In high school I wanted to flirt with a group of cute cheerleaders. But to infiltrate the sea of pompoms I needed to traverse a low hanging rope. It dangled in front of me, and under normal circumstances, seemed simple enough to overcome. “Should I jump over the rope or simply step over it?” I asked myself. Inevitably, I didn’t choose. Without warning, my legs got tangled up and SMACK! I ate the ground hard—a high schooler’s worst nightmare!
My indecision was embarrassing and certainly humorous. Not so funny, however, is the paralysis we often face in making life’s biggest choices. For example, are you stuck deciding whether to spend thousands of dollars studying accounting, art or engineering? Or do you feel knee-deep in mud, struggling to choose between accepting a job near your parents or in another state?
Then there are the indomitable relationship questions. Should I ask out that acquaintance or try online dating? And if you enter a relationship, how would you know he or she is “the one?”
Left untreated, indecision becomes a veritable disease. It camps us at a crossroads when it should only be a short stay. Life is too short to dwell at intersections. We move forward by choosing wisely, not indefinitely.
How can we do this?
First, any questions that contain moral components must align with Scripture. Indeed, God gives us a big yard to play within but it’s guarded by His moral fence. Much wisdom in decision making is found by engaging daily with God’s Word. But what happens when we don’t receive a specific answer from the Lord?
In other words, when all options in front of us are godly, how do we choose?
There’s Always Healthy Pain in Choosing
At the heart of indecision is FOMO (Fear of Missing Out). FOMO is a part of us that desires to keep every option available at all times. It’s based on the fallacy that if we simply wait long enough then that perfect person, place or thing will arise.
It’s a lie.
In fact, the words “decide” and “incise” actually originate from the Latin word, “caedere,” which means “to cut.” Making choices cuts off other possibilities. It hurts when doors close.
This is normal.
After graduating college, I searched for my first “real job” for almost six months. When a less-than-thrilling IT position arose, I had to choose whether to commit to this organization or wait for a better fit elsewhere. My student debt loomed over me like a dark cloud. The organization needed an answer soon and the practical part of my brain was incredulous that I was considering turning down a steady paycheck! Eventually I said “no” but an emotional weight was lifted.
It’s healthy for us to make a habit of removing choices. Why? Making decisions is emotionally taxing. “Decision fatigue” is a new psychology term that describes the condition when our brains become overloaded with too many decisions, complex decisions or prolonged analysis. It’s easy for our minds to suffer from paralysis of analysis when we have seemingly endless options.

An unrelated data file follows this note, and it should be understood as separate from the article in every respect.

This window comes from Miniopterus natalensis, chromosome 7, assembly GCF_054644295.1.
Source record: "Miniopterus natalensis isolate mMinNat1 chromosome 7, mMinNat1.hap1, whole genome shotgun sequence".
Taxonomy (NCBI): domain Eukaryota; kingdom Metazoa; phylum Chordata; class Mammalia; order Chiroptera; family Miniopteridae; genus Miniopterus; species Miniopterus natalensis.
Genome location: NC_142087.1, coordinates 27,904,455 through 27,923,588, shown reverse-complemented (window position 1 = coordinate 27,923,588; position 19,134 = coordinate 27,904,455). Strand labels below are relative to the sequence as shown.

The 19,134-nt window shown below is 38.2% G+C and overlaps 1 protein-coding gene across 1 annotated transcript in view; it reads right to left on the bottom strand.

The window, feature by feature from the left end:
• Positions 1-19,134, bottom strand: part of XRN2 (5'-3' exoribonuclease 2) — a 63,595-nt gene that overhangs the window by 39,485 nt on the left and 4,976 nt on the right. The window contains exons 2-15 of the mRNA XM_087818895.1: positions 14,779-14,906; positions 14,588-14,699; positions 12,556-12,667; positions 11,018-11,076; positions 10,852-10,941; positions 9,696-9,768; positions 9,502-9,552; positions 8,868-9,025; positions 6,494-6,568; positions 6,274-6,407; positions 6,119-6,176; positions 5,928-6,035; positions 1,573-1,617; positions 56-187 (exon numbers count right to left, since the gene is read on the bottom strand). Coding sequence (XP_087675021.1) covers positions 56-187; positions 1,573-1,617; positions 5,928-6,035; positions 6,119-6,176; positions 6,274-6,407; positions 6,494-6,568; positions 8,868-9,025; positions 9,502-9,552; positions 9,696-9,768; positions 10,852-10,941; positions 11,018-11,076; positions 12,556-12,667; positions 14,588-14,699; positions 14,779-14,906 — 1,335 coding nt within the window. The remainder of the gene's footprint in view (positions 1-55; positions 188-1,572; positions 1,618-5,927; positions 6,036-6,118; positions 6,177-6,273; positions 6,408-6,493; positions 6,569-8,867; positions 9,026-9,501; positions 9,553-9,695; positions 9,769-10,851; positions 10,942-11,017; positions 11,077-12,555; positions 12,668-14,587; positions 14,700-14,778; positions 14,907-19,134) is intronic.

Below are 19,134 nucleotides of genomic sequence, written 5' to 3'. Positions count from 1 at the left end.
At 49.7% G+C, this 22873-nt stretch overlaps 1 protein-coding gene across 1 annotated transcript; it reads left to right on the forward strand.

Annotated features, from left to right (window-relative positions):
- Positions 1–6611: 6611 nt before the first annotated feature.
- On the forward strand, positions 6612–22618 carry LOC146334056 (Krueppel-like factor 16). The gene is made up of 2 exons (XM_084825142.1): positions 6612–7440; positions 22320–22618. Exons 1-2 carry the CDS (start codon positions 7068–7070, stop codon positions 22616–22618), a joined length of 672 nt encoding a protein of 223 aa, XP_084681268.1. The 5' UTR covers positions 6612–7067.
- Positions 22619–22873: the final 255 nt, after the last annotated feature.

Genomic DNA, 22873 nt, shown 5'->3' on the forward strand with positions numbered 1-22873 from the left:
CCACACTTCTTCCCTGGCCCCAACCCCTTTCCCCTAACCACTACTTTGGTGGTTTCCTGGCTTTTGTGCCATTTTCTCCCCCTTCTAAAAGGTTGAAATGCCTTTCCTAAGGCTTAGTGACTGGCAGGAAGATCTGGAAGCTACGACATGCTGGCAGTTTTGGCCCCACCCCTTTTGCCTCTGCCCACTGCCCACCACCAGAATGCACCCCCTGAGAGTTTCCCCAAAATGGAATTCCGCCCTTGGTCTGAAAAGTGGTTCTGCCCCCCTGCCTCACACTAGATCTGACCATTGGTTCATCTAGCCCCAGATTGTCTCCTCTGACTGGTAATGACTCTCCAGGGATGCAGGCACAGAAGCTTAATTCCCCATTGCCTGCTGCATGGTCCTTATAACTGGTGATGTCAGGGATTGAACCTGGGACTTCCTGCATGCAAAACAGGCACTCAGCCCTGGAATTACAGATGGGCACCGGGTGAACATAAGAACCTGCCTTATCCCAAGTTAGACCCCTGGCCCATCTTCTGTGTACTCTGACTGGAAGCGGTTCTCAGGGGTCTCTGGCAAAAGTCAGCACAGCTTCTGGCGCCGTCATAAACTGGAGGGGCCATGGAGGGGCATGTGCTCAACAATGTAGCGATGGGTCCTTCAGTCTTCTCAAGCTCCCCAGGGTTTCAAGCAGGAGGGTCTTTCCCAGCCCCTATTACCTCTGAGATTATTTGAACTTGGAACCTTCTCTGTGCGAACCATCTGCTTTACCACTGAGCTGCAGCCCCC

Over time, I believe the feeling of relief in making decisions replaces any feeling of regret. It was painful (and risky) when I closed the professional door I mentioned. Months later, however, God gave me the perfect job to begin my career.
As we mature spiritually, it can appear the Lord pulls away from us from time to time to let us decide certain things. Often He wants to speak through a blend of our experiences, His Word and others. In these cases, the acronym of A.I.R.E.S. can help navigate the discernment process—a concept I learned from my late mentor, Timothy Nelson.
Who or what is your authority? What person or what knowledge do you rely upon to help you make decisions? What information holds the most credence in your life?
Your intuition is your gut feeling. Some people hold a deep, intrinsic knowledge that a certain decision is the right one. I believe the Holy Spirit can certainly work through our intuition, but we must be careful not to confuse Him with misguided emotionalism.
Reason is logic, but more than that, it’s a thoughtful consideration of the path ahead. Read Proverbs 4:26.
How do your past events inform your future? What has life taught you from your good and bad decisions? What trends do you see in your life?
It’s important to invite outside wisdom into your life—those with similar experiences or those who have walked beside you for a while. Proverbs 15:22 states, “Plans fail for lack of counsel, but with many advisers they succeed.”
Use this acronym as you tackle big decisions. As you work through the steps, pray and look for strands of commonality among each letter. If necessary, repeat the process as many times as needed.
Faith is Required
Whatever you end up choosing, any decision will require some faith (and likely some risk). The Bible states that “Without faith it is impossible to please God” (Hebrews 11:6).
Also, forget about perfect outcomes because imperfect ones are life’s norm. There is no perfect person, job or place to live. If you make a choice that doesn’t quite work out, even after exercising wisdom, rest assured God will redeem it. In fact, much wisdom is gained from making wrong decisions.
Finally, use tools like A.I.R.E.S, and don’t forget to deal with the emotional loss of making an important decision. “Buyer’s remorse” is a part of life. But oftentimes, the relief and satisfaction in making a choice is greater than any regret.
So, stop flying in circles and un-paralyze yourself. Instead, take a godly risk and land the plane. And don’t allow indecisiveness to cause you to crash land in front of a group of cheerleaders.